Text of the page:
TYRUS: The question was for her. Maybe I'm new, but the question is -- you can't -- no assist. This is not Watters. You're not going to interrupt everybody. Answer the -- is it onions or beets?

GUILFOYLE: Oh, I have to pick one?

TYRUS: Yes. It says one, it doesn't say two.

GUILFOYLE: I'm going to lead with beets. Good answer? Good answer! Good answer.

PERINO: Good answer.

GUILFOYLE: Yes, beets. It's beets.

TYRUS: Democrat.

HARF: I'm going to be -- I'm going to mix it up. I actually really hate certain fruits, like I --

TYRUS: That was not the question. You always -- this is the problem. You guys always change the subject.

HARF: I know, I know. Like, I hate mangos and pineapple. I know. I hate all of that. It makes me nauseous.

GUILFOYLE: Please don't say that. I love mango.

TYRUS: Vegetables are fine.

GUILFOYLE: They're from my countries. Puerto Rico, we love mango.

TYRUS: OK. Watters, don't let me down.

WATTERS: Are peppers a vegetable?

TYRUS: They are, right. Yes.

WATTERS: Peppers.


WATTERS: We're going with peppers.

TYRUS: Peppers.

GUILFOYLE: We're going with peppers.

WATTERS: Final answer.

GUILFOYLE: Survey says.

WATTERS: I don't like the consistency of peppers. They're slimy.

TYRUS: Tremendous.

GUILFOYLE: I like them. And I think they look gorgeous in a salad when you slice red, yellow, orange.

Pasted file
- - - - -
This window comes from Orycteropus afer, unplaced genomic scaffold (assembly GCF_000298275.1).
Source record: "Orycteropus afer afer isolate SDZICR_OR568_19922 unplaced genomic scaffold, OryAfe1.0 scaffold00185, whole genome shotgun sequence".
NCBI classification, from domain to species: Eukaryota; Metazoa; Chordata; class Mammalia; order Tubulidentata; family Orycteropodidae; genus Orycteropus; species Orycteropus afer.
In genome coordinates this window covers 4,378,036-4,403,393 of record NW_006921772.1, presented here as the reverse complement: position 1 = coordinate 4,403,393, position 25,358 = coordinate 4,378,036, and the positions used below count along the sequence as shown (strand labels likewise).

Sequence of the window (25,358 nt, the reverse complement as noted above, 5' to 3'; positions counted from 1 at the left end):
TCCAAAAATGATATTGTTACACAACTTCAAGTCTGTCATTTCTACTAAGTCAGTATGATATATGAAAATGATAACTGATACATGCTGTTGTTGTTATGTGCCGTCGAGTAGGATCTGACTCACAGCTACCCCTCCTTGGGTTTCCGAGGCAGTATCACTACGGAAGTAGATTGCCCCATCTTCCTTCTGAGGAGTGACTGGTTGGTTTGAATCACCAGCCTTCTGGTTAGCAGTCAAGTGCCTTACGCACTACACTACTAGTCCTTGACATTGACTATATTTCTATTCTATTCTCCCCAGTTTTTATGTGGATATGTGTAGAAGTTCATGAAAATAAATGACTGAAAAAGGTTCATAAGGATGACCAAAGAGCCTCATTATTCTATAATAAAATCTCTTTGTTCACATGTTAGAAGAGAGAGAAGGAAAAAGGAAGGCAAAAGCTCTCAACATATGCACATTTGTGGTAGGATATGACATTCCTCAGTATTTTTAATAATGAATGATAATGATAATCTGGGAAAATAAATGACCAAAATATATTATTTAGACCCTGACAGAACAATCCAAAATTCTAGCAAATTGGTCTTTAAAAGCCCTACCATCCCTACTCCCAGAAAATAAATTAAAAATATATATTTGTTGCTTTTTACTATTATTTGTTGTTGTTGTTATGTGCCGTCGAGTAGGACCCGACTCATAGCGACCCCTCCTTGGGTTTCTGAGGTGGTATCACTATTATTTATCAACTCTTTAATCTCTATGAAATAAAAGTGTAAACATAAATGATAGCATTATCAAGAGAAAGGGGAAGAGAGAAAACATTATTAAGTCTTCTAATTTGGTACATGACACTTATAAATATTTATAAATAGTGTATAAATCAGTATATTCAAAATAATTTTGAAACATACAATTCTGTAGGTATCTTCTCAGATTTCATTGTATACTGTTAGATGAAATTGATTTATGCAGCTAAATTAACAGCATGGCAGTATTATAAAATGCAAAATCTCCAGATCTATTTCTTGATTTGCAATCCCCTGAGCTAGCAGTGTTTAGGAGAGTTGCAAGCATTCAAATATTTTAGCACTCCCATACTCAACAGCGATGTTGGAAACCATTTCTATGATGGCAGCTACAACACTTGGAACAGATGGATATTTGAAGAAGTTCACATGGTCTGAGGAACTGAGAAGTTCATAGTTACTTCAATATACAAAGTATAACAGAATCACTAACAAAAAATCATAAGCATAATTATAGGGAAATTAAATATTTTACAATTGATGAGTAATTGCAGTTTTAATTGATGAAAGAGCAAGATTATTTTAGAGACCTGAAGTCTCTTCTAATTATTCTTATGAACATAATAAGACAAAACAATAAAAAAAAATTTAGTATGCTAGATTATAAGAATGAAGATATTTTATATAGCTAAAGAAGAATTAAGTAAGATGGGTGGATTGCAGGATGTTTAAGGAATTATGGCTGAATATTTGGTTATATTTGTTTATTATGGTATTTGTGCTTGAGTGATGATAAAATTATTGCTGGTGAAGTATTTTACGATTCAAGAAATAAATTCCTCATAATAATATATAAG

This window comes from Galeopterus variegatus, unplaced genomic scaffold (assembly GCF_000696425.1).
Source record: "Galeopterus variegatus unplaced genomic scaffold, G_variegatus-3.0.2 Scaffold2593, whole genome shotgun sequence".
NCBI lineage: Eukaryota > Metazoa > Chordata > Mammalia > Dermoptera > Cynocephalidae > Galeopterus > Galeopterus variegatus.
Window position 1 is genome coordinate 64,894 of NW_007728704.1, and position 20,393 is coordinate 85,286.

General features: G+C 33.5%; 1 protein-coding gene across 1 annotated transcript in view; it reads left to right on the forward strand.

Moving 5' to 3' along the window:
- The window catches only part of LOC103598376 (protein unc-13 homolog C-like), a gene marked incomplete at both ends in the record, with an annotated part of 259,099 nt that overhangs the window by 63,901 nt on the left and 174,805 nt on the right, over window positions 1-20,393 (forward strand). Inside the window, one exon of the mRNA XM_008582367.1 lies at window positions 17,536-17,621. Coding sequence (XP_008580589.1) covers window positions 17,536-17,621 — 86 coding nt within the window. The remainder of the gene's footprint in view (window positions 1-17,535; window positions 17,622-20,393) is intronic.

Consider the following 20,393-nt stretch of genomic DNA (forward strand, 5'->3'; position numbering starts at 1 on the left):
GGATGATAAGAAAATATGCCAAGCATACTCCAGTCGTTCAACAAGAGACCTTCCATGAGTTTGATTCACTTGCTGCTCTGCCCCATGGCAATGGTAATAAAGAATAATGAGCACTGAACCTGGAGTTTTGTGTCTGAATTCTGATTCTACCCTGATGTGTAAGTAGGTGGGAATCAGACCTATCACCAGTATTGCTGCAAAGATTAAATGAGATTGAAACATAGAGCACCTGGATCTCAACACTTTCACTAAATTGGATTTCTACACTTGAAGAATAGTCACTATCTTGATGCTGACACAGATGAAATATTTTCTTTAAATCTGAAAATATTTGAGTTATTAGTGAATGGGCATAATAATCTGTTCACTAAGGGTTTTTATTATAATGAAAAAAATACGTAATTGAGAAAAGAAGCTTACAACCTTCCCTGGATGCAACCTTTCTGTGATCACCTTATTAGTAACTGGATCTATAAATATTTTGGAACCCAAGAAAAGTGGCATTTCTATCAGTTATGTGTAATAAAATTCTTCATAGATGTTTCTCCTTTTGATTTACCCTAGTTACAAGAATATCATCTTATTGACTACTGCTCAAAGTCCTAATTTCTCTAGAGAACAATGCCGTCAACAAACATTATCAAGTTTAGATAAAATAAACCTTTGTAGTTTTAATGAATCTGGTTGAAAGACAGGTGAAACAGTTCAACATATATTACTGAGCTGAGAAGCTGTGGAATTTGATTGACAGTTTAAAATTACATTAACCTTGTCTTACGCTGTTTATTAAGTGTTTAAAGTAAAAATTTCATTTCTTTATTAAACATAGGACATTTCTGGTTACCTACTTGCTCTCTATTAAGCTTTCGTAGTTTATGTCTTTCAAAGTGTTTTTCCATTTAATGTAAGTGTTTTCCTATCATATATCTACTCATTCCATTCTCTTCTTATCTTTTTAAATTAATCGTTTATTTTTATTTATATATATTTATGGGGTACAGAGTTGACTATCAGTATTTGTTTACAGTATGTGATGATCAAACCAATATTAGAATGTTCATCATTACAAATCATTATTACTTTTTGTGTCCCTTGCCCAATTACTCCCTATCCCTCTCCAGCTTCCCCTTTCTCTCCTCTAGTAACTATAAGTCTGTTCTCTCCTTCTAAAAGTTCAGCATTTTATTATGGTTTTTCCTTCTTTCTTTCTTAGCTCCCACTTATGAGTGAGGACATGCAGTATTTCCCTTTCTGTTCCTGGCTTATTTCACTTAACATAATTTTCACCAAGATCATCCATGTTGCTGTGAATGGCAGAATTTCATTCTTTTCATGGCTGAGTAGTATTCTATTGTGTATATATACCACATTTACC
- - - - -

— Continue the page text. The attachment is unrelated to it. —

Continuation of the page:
PERINO: I have one. I have one. Eggplant.

TYRUS: Eggplant?

WATTERS: Only fried.


PERINO: Not any of it.

GUILFOYLE: Have you ever had eggplant lasagna? It's delicious.

HARF: Baba ganoush.

GUILFOYLE: Really good.

PERINO: Hate baba ganoush.

TYRUS: You can't come back in now.

HARF: Coming back in. Coming back in.

PERINO: And you?

TYRUS: You know what? I hate squash. I hate it.

PERINO: Yes. It's not the best.


TYRUS: It's just the name, squash.

WATTERS: Squash.

TYRUS: It's like -- sort of like --

GUILFOYLE: Isn't it supposed to be a sport.

TYRUS: -- people who don't like mashed potatoes and they eat squash. I'm a mashed potatoes guy.

GUILFOYLE: I love mashed potatoes.

TYRUS: Which is phenomenal, but that was not the question.

All right. Facebook question No. 2 from Danette H. "What is your morning routine to get ready for work?" Hers is going to -- you're going to take up most of the time. Because you're very organized.

GUILFOYLE: Yes, yes. How much time do you have?

TYRUS: Yes, please. Let me learn some things.

GUILFOYLE: OK, so morning routine to get ready for work. For work or for the day?